Your first Pro fight in Thailand? 10 tips on What to expect.

Most of the people who are passionate about Muai Thai dream about traveling to Thailand to train with the best at a traditonal old-schoolMuai thai Gym.

So they save up some money and plan their amazing trip to tain the sport they love in a paradise country. Most of them al ready have several amateur fights under their belt once they come up to Thailand, to them it’s like the ultimate test, coming to train with the best to have one fight in Thailand before going back home. But what can you expect of your first fight?

1) Listen to your coach. Your coach will tell you if you a10351403_684389781615561_427746371464590939_nre ready, what you need to work on, and what to prepare for, they will set you up with someone with similar experience and weight (well… considering that they are Thai), however keep in mind that in Thailand they aren’t as accurate about fighting someone your exact same weight like in other countries, that you are disqualified if you don’t make weight. Its more of an approximate, they kinda look around the same weight kind of thing.

2) Cardio, cardio, cardio. This is a tournament 101 tip, and the Thai people know it well, once you get closer to your fight they will make you up your cardio to adapt to the weather over there, this means sometimes running at least 8k’s a day. So pack up your best running shoes! We used to warm up with a 4k jog before every class!! (an intense 2 hour class).

3) You don’t have to do the dance. When fighting, fighters are expected to bow at the corners of the ring and sometimes do the dance, it’s an ancient dance done by Muai Thai fighters in respect for years of tradition (it has a lot of other meanings but we won’t get in to that today), but if you don’t want to do the whole shabang, you just walk around the ring sealing the corners for protection (bowing at the corners).

4) Remember that these guys do this for a living. At K.C. MuayThai there was a 12 yearwpid-20140602_165325.jpgold kid who fought every week to support his whole family, more surprisingly he had more than 200 professional fights!! That was his job, as many other fighters, all fights in Thailand are Pro fights, there’s no amatheur-get-your-pads-on-fights, these are real elbows and knees to the body, so if you are not ready, take your time to get ready.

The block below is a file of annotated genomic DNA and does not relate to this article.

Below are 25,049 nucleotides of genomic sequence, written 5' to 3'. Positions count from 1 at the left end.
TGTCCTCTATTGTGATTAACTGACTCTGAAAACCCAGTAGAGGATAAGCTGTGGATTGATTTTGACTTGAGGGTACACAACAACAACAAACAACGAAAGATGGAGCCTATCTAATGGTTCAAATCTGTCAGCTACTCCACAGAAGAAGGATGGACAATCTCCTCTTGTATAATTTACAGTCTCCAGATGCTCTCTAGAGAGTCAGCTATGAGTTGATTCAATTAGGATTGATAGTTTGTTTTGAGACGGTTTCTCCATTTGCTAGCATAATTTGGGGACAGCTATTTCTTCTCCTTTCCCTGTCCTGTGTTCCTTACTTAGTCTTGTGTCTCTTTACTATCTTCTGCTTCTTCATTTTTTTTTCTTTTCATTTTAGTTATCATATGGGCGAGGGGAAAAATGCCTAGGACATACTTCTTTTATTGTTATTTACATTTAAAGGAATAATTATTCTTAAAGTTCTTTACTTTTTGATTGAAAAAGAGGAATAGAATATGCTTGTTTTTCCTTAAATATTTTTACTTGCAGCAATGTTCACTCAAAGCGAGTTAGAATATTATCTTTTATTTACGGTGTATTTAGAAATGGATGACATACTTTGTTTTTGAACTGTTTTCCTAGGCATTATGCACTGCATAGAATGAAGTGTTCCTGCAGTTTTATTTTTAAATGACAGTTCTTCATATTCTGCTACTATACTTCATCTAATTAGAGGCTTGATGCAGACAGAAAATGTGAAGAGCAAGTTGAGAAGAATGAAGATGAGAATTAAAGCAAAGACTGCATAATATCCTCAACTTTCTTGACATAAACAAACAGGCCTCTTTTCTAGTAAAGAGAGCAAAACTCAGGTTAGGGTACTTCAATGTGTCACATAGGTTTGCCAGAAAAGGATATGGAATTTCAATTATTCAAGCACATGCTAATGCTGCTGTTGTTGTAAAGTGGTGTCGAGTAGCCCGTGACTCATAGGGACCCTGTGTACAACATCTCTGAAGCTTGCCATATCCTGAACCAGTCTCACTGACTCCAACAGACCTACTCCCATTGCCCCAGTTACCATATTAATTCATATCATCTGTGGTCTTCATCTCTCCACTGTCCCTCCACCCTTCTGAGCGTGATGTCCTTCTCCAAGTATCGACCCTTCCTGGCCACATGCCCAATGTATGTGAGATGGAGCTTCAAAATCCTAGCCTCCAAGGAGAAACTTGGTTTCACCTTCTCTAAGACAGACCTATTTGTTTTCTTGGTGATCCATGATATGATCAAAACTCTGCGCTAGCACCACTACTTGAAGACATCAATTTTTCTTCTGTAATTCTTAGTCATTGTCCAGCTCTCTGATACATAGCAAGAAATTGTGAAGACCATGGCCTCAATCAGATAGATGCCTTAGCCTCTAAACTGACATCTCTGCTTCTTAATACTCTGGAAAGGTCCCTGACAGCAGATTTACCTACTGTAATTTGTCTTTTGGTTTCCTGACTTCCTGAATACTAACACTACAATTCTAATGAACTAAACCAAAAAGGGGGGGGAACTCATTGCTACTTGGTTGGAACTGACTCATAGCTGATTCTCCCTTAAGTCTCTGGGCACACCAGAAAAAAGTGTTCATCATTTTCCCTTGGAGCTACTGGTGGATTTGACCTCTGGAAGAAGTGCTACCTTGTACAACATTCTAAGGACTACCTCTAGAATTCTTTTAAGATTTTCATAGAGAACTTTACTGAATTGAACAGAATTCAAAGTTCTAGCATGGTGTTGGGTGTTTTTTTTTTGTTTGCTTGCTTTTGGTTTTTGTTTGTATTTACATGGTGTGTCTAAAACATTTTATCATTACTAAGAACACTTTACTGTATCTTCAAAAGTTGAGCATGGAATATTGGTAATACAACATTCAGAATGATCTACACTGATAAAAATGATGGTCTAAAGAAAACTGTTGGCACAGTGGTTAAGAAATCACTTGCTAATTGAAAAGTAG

5) Respect your opponent. If you win and your opponent is badly hurt show some respect, don’t be the guy doing cart wheels while they wait for your opponent to wake up from a K.O. We all know someone is bound to get hurt in a fight but it’s always good sportsmanship to be respectful about it.

6) Thank your trainers and your corner. These guys showed you what they know, gave you knowledge and support, so show some love! Buying them a beer is never frown upon.

7) Dont expect to make a lot of dough. Thai fighters don’t make a lot of cash they actually have to fight every week or every two weeks to support their families, so as a western fighter don’t expect to get as much fights or make as much money as a western amateur, western fighters mostly do it for sentimental reasons, honor, knowledge, experience, not to make a living out of it.

8) Prepare for a possible Doctors visit post fight. If you fought before I don’t even have towpid-20140521_232213.jpg tell you this, theres fights you win and fights well, you win but the money sometimes goes towards a medical bill to stitch you up. Medical attention in Thailand isn’t as expensive as other places in the world, but be prepared, Ice packs, tiger balm and tiger balm patches are the s@%$ over there, they are much stronger than the ones sold in the U. S. great for bruising and swelling.

9) Get proper rest before getting back on the road. After your fight you will be beaten up, no fighter goes out without a scratch, so plan on spending a couple of days resting and recovering before planing on going home or continue to travel. They are great kickers so your knees and ankles will be swollen and bruised up, make ice packs in advance and spend a couple of post fight days enjoying movies and some ibuprofen.

10) hydrate and eat well. One of the worst experiences I had wawpid-20140521_212605.jpgs training while dehydrated. It’s easy to not eat properly if you are a little iffy with the food at the beginning, the ingredients smell different, food looks different, Hell!! even the chips (yes, they have Lays brand potato chips in Thailand) are different flavors like shrimp, or octopus flavored.

Gatorade is a little expensive over there so try the alternative Thai brands, they’ll hydrate you and keep you a live, I’m not kidding its super hot, and we are not all from cities that are used to that intense heat, (specially if you are training).

One time, after waking up late for training, we decided to skip breakfast and just go to the gym. Bad idea! I wanted to faint, puke and die!! LOL. I was dehydrated and even tough I finished my work out (like a Boss) I felt shivers and nausea, NEVER had I felt that horrible during a training, like I was about to pass out.

I can’t stress enough how important this is, specially the first days that you are getting used to the spices and minced pork everywhere. The food is good but will take some time getting used to, the heat as well; after the first month of training you will feel your cardio has come back from the dead. But in the mean while take care of your body, remember that you are training in a new environment, altitude, humidity, climate, the heat! and the food. It’s a lot to take in, so listen to your body.

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